Similarly, there is massive support for a significant chunk of the nondefense discretionary spending that Democrats want to fully fund and Republicans don’t. For instance, after a year of high-profile transportation disasters, Republicans are a barrier to funding the FAA to inspect planes and take Boeing to task for literally selling aircraft with loose bolts painted over instead of properly fastening them (Alaska Airlines reportedly found “quite a few” such issues during inspection of their 737 MAX 9s). The public might be concerned that Republicans are delaying re-upping the FAA Reauthorization Act as part of the budget fight.

That said, nothing looms quite so large as the Trump tax cuts. While most of the corporate tax cuts were permanent, virtually all of the personal income tax cuts are set to expire at the end of 2025. The TCJA was President Trump’s signature legislative achievement, an epochal symbol of his entire presidency. And, while it overwhelmingly helped the ultra-rich most, it did still lower income taxes. If a new policy keeps the tax burden low for most ordinary people while increasing what corporations and the super-rich pay, that would be a huge win for President Biden in an election year. It would allow him to campaign on improving tax fairness and on keeping tax cuts for ordinary people.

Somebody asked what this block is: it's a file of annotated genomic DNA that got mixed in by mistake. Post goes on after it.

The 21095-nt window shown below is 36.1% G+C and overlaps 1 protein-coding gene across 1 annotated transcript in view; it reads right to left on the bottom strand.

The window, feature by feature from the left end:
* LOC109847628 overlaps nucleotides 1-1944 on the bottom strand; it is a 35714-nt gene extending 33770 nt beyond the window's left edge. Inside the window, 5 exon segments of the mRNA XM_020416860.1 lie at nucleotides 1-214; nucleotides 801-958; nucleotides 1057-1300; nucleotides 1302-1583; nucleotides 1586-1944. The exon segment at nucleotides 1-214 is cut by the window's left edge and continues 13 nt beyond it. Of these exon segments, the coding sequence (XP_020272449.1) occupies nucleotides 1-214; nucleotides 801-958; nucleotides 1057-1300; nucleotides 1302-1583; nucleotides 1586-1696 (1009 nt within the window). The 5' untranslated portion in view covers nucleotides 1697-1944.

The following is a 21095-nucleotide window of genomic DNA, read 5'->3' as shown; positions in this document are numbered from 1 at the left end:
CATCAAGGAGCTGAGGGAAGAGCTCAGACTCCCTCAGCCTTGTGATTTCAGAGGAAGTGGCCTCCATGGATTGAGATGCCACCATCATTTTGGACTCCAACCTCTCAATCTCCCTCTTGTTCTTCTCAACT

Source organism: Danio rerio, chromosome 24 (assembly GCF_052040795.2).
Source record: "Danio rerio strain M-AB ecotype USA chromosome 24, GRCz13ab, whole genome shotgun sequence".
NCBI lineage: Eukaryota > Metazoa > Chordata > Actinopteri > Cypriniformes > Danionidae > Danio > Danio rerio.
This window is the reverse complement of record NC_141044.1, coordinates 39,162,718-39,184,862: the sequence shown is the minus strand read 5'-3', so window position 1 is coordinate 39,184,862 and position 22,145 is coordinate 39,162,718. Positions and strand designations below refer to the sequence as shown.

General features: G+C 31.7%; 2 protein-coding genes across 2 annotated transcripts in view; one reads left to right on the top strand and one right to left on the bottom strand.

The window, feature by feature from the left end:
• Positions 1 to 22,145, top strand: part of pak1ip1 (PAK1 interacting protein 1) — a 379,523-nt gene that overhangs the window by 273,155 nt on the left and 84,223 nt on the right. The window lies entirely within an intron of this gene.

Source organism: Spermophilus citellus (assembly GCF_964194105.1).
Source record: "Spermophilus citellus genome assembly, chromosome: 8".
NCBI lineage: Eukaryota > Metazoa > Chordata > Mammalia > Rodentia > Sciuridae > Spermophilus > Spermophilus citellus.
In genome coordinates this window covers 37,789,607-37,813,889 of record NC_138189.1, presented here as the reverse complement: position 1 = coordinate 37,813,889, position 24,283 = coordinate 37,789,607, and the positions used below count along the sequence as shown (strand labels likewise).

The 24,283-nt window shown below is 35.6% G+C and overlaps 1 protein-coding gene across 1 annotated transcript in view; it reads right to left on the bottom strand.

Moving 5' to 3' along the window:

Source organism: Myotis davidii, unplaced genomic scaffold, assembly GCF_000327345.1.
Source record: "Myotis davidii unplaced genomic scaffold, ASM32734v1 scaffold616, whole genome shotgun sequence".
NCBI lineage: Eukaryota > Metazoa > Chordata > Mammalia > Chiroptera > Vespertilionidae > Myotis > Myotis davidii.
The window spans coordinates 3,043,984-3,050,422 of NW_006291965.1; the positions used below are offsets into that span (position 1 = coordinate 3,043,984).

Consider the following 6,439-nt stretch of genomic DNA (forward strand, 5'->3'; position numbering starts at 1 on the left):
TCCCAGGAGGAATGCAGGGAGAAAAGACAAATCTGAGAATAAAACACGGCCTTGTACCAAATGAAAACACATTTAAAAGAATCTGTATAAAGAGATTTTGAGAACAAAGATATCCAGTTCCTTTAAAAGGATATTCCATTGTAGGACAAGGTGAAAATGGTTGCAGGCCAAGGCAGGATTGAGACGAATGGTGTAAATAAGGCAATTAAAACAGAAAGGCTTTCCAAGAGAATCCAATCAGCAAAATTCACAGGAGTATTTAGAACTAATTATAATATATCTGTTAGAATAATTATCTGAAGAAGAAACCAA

In fact, this is a cornerstone of Biden’s new-look economic pitch. According to Politico, “the president’s team is rolling out something a little different: an economic argument that tries to frame former President Donald Trump as the candidate of corporate tax cuts and Biden as a scourge of the ultra-wealthy.” That plan starts with Biden’s dual promise to keep taxes low on anyone making less than $400,000 a year while raising taxes on the ultra-rich and corporations. From there, the president and his team are planning to build on their “scourge” persona by throwing the book at corporate criminals, with the White House encouraging executive agencies to “boost competition or crack down on so-called junk fees.” Finally, President Biden is taking the fight to the enemies of the American public, a strategy we’ve been pitching for years.